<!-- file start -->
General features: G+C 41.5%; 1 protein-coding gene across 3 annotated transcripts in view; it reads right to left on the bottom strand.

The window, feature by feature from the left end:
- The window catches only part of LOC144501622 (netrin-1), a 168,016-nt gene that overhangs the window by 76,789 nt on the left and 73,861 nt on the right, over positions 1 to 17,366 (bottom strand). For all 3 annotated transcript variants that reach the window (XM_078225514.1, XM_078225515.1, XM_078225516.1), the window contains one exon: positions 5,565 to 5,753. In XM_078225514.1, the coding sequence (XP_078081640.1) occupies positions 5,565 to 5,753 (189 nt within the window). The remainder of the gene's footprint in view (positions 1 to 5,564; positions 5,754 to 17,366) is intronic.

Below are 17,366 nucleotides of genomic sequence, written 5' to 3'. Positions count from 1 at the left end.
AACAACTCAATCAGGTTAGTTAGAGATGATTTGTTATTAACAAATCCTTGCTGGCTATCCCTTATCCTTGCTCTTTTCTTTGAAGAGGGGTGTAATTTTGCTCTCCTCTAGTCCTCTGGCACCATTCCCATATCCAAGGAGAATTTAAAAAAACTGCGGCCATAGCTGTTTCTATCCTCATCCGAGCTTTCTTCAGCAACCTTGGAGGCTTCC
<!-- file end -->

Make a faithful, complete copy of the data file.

General features: G+C 41.5%; 1 protein-coding gene across 3 annotated transcripts in view; it reads right to left on the bottom strand.

The window, feature by feature from the left end:
- The window catches only part of LOC144501622 (netrin-1), a 168,016-nt gene that overhangs the window by 76,789 nt on the left and 73,861 nt on the right, over positions 1 to 17,366 (bottom strand). For all 3 annotated transcript variants that reach the window (XM_078225514.1, XM_078225515.1, XM_078225516.1), the window contains one exon: positions 5,565 to 5,753. In XM_078225514.1, the coding sequence (XP_078081640.1) occupies positions 5,565 to 5,753 (189 nt within the window). The remainder of the gene's footprint in view (positions 1 to 5,564; positions 5,754 to 17,366) is intronic.

Below are 17,366 nucleotides of genomic sequence, written 5' to 3'. Positions count from 1 at the left end.
AACAACTCAATCAGGTTAGTTAGAGATGATTTGTTATTAACAAATCCTTGCTGGCTATCCCTTATCCTTGCTCTTTTCTTTGAAGAGGGGTGTAATTTTGCTCTCCTCTAGTCCTCTGGCACCATTCCCATATCCAAGGAGAATTTAAAAAAACTGCGGCCATAGCTGTTTCTATCCTCATCCGAGCTTTCTTCAGCAACCTTGGAGGCTTCC